Nano research may have big impact on cancer

Paul Mayne // Western NewsPhysical Chemistry PhD student Danielle McRae was one of five Canadian researchers honoured through the L’Oréal-UNESCO For Women in Science program. She will have the opportunity to be part of For Girls in Science, a new program launched this year in Canada by the L’Oreal Foundation with aims at improving the attractiveness of scientific vocations, especially for teenage girls.

Less than a third of scientific researchers, and only 3 per cent of scientific Nobel Prize winners, are women. Danielle McRae is hoping to make a dent in those numbers.

The third-year Physical Chemistry PhD student was one of five Canadian researchers recently honoured through the L’Oréal-UNESCO For Women in Science program, presented with the support of the Canadian Commission for UNESCO. She received a L’Oréal Canada France-Canada Research Fund fellowship.

McRae’s research is focused on spectroscopy – the study of the interaction of light with materials – specifically working on nanoscale vibrational spectroscopy, looking to differentiate molecules that are only tens of nanometres apart – 5,000 times smaller than the average width of a human hair.

“I am using these techniques to investigate silver nanoparticles that I have synthesized in the lab,” she said. “My future projects will involve investigation of complex nanostructures and also microparticles released from cells.”

The most applicable part of her research is being able to find through using spectroscopy and microscopy the differences between cancerous and non-cancerous microparticles (exosomes) released by cells.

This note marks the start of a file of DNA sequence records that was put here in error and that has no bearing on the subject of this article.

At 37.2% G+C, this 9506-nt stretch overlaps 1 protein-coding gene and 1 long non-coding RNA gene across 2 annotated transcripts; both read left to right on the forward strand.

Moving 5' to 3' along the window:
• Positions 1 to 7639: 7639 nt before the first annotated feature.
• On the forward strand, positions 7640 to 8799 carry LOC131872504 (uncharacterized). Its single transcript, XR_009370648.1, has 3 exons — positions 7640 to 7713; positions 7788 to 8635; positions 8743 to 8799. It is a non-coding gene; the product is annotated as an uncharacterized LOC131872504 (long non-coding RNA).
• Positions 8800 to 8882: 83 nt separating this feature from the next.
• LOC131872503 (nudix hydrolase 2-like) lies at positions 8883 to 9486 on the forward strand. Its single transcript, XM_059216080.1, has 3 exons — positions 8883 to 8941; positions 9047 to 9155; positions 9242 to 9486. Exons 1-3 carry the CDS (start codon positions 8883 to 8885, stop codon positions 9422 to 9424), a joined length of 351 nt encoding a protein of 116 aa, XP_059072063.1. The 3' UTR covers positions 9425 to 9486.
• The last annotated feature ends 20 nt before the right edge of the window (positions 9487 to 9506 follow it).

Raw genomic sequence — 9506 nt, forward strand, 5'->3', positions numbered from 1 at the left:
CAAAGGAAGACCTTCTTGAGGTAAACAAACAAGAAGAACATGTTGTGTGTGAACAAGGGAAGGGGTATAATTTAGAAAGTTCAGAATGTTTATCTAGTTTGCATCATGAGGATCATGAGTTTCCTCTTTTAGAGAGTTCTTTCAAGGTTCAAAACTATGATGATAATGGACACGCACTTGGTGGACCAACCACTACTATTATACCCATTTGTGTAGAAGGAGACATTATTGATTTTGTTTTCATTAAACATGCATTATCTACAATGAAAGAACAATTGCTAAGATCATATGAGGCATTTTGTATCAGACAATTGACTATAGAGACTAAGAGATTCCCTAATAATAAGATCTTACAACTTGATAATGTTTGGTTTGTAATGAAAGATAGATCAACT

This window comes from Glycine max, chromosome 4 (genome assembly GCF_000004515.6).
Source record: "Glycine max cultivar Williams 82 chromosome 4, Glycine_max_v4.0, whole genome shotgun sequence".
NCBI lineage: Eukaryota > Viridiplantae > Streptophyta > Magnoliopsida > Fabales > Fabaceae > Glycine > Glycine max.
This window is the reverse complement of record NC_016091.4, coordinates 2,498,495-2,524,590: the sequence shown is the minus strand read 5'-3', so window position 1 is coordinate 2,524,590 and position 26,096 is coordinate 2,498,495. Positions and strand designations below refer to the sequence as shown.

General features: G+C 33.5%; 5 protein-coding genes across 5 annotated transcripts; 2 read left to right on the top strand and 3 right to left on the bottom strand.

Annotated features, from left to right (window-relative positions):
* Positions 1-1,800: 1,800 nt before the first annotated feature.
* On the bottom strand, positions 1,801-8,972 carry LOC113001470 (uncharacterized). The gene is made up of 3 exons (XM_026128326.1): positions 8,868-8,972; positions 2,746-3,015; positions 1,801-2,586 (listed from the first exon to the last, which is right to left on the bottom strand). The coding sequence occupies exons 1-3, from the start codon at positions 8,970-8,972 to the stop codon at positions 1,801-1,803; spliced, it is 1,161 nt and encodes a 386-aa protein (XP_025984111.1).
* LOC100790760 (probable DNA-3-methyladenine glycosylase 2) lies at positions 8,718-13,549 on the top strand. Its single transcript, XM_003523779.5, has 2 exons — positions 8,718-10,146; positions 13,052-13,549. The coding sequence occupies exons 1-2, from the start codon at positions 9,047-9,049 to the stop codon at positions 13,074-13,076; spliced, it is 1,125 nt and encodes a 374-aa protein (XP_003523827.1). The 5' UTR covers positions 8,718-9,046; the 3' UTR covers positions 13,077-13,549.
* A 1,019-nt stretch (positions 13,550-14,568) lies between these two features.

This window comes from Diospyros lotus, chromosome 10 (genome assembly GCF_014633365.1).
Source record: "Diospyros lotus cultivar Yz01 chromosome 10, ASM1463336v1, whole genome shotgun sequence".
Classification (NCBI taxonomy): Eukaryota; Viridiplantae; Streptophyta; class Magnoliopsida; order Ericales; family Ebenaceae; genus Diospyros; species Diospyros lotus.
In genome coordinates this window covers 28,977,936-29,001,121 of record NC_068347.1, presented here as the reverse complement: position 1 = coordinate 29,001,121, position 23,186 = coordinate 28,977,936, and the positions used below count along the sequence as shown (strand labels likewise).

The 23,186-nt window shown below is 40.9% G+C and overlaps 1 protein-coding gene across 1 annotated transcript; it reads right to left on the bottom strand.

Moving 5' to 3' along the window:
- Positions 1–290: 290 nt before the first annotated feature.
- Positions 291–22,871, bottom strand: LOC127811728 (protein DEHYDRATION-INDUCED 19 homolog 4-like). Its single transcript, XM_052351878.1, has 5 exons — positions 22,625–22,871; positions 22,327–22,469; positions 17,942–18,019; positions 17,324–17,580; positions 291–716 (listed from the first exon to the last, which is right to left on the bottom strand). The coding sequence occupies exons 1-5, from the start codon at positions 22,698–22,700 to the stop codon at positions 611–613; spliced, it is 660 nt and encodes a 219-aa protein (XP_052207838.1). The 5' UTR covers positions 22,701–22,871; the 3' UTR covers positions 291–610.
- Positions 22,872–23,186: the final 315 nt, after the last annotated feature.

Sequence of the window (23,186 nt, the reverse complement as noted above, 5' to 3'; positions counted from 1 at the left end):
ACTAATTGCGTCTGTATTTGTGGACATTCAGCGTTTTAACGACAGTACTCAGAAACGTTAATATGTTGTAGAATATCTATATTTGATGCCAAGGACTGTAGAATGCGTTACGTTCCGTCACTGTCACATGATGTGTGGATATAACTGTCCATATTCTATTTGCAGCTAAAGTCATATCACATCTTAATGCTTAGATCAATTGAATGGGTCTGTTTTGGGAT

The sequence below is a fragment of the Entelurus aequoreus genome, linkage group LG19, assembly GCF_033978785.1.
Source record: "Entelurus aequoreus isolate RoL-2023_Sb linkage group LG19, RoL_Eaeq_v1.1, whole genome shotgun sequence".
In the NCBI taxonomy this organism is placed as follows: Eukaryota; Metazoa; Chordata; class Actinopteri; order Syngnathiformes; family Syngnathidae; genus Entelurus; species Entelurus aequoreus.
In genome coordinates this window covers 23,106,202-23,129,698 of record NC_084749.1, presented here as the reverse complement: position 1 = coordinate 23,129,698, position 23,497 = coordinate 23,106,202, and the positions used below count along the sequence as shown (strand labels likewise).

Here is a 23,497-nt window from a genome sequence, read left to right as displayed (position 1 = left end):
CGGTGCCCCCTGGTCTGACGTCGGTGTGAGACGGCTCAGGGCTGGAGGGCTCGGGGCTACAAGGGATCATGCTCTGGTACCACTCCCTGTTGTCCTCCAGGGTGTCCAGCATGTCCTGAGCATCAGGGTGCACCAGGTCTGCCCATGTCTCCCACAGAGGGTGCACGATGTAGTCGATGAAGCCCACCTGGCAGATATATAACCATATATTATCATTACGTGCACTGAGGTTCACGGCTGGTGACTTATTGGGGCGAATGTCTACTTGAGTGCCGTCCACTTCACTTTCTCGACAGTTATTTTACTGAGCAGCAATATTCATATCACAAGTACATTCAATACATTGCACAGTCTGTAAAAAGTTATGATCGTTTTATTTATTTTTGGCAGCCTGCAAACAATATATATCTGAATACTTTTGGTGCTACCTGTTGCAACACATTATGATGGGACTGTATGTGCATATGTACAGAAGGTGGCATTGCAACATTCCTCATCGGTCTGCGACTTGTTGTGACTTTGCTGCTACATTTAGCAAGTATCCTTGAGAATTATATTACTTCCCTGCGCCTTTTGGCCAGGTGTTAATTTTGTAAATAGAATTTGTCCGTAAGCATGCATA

“This could have applications in cancer diagnosis,” she said.

Part of McRae’s fellowship recognizes the participation of women involved in France-Canada Research Fund cooperative scientific projects, funded this year in collaboration with Université Paris Sorbonne Universities. It also gives her the opportunity to be part of a new program launched by the L’Oréal Foundation in France in 2015, and earlier this year in Canada.

To counteract the drop off of female students in the sciences, For Girls in Science aims at improving the attractiveness of scientific vocations, especially for teenage girls.

This is something McRae has already focused her attention on, through her involvement with Girl Guides and Let’s Talk Science.

“There is progress being made, but there can always been more ways to encourage young females to become interested in the sciences,” said McRae, adding it helps this encouragement and inspiration comes from females already in the sciences.

The program presents an opportunity for McRae to lead sessions in UNESCO Associated Schools Network schools (Grades 8-12) and build partnerships and arrange outreach activities with organizations promoting girls in science.

“It’s getting a little easier for women to be part of the sciences. The numbers (females) in Chemistry are better and are even better in Biology,” she said. “But in Physics it is still pretty low.”